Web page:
Tips for [Basic Plan] iCharts Users
Just because you might choose the iCharts Basic Plan, it doesn’t means your charts are subjected to an aesthetic handicap. While you may not be able to upload your own images (see Gold or Platinum), Basic still provides simple tools to create visually appealing charts. With iCharts, free version or not, you still have full control over key ingredients like spacing, font and color to have clean and visually balanced storytelling imagery.
- Perhaps one of most easily overlooked Basic tools is spacing. Poor spacing decisions within charts can be one of the biggest distractions when someone is looking at it. As you begin, mentally plot out where your chart title, text box and chart area will be placed. Also map out an imaginary margin around the entire chart page that will designate where content cannot be placed. Think of it like a fresh document you’re working on with equal margins on all four sides.
- When you fine-tune the relative positioning of the text boxes, chart titles and the chart area, ensure that the white space between them is equal.
- Mix and match fonts wisely. Mixing and matching fonts is a subtle way to give a sense of organization to the eye. One font style can set the main points, for example, while another font style can set the supporting points.
- There are general rules of thumb regarding how many fonts can be used in harmony with one another in the graphic design world, but since you are working in a relatively small space within a chart, I suggest only working with two at a time. Sans serif fonts work wonderfully set against serif fonts, and vice versa. Within iCharts, Georgia and Arial or Georgia and Helvetica are the most balanced combinations.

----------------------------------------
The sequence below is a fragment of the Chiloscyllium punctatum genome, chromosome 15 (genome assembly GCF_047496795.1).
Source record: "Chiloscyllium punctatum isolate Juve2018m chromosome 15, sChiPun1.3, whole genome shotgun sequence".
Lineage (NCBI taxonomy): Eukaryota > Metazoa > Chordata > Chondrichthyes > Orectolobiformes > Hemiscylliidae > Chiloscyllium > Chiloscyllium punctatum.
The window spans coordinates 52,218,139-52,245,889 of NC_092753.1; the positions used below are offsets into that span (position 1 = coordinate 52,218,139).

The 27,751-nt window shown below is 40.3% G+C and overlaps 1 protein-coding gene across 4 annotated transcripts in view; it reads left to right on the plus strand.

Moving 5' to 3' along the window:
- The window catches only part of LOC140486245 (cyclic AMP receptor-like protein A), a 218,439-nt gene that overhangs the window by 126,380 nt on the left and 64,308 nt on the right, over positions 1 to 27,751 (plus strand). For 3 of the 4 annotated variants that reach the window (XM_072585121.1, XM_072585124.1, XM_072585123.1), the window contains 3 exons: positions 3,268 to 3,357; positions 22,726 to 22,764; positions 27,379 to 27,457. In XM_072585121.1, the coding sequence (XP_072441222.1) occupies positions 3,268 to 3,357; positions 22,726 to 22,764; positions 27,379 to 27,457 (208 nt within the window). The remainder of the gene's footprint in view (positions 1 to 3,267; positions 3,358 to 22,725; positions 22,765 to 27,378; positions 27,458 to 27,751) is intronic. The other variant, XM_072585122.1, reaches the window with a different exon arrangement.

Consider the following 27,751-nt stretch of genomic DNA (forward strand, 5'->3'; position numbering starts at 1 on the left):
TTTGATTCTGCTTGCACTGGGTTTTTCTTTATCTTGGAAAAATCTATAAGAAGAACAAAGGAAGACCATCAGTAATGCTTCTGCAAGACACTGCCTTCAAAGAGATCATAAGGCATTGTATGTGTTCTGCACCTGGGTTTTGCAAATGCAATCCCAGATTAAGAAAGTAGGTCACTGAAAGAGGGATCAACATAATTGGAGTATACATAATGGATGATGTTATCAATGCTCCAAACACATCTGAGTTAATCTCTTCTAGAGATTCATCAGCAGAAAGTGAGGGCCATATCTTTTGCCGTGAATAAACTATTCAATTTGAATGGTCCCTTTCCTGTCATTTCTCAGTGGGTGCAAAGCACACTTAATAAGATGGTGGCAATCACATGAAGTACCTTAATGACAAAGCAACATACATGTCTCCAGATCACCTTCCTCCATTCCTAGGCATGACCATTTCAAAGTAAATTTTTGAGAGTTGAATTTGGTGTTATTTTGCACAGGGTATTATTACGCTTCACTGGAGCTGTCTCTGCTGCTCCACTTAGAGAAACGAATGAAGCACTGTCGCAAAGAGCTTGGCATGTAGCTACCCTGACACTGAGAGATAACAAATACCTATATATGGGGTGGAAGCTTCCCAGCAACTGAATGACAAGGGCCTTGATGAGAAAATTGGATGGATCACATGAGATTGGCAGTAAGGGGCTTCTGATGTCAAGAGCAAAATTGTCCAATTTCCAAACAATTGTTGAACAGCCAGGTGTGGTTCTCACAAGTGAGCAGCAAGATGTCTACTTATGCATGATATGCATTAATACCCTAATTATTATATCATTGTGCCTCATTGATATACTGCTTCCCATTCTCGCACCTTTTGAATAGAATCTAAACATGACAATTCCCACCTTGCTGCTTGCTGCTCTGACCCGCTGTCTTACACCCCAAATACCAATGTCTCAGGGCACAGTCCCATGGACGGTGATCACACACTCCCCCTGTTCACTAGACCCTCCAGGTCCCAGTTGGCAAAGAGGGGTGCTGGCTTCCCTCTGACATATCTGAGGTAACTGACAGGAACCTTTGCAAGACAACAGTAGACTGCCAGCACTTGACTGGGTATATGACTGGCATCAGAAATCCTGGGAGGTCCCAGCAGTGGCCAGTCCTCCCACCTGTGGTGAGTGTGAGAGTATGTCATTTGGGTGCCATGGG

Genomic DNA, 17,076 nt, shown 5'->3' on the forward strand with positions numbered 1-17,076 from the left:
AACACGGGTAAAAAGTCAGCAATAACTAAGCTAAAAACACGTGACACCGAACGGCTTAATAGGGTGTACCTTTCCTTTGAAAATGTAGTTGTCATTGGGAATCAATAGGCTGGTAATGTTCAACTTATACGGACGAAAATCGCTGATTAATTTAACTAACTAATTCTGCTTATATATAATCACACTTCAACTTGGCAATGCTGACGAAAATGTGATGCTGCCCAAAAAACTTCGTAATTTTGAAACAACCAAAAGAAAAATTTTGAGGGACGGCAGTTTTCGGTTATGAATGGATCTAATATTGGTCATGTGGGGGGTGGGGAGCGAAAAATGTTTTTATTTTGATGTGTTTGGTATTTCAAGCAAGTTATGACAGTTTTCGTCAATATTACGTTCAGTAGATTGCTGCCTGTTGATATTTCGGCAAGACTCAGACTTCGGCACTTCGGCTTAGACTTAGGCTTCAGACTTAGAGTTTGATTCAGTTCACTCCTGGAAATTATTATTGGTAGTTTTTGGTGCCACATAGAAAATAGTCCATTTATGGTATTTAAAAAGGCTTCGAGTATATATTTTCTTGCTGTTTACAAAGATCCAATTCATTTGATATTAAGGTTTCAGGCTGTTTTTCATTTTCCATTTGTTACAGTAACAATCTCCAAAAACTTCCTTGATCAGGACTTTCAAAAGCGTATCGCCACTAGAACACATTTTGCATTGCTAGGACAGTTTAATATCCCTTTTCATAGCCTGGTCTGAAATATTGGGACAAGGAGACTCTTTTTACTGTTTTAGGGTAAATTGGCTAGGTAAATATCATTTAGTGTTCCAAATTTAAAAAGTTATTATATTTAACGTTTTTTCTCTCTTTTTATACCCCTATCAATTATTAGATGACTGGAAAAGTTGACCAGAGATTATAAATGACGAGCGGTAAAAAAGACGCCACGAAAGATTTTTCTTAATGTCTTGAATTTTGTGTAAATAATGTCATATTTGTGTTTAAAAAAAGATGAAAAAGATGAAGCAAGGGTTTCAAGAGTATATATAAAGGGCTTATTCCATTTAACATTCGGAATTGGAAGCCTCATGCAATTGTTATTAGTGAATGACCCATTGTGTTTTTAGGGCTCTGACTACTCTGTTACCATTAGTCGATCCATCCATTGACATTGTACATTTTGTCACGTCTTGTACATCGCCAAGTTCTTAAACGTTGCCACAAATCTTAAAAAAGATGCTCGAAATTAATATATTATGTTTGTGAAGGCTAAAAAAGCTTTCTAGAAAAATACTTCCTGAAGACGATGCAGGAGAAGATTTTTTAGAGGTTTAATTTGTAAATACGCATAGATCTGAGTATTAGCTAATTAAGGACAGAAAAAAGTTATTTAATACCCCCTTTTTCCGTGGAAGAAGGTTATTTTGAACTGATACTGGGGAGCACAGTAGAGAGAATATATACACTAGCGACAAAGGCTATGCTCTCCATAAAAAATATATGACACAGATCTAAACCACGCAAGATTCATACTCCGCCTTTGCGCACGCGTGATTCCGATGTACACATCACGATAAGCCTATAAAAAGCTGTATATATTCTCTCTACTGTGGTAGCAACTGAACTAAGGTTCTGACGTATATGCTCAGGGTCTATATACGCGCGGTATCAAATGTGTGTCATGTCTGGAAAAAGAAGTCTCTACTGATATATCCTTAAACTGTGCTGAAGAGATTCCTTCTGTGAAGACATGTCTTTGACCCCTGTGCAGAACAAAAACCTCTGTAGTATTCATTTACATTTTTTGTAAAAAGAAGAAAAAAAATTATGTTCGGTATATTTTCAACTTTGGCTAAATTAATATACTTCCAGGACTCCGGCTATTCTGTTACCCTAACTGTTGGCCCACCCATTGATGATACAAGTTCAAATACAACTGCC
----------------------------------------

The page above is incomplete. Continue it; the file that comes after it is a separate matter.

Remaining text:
- And at the risk of stating the obvious, bold and italic font formatting decisions are extremely useful tools for you to draw attention to specific points, especially when they are used in tandem with color choices that echo a relationship with the chart colors (more on this in the color section below).
Use color to highlight the take-aways of your chart.
- If there is a single category or multiple categories that you want to call attention to, use a bolder, brighter color to illuminate them from the stack
- And if you’d like to expand on the categories you’ve singled out, use the same color to emphasize your points within the text – this is a quick, and simple way to make relationships between data and analysis.
So, fear not. If you have a free [Basic] account, you still have an awesome set of tools within your grasp that will take charting from dull stat sharing to creative works of art.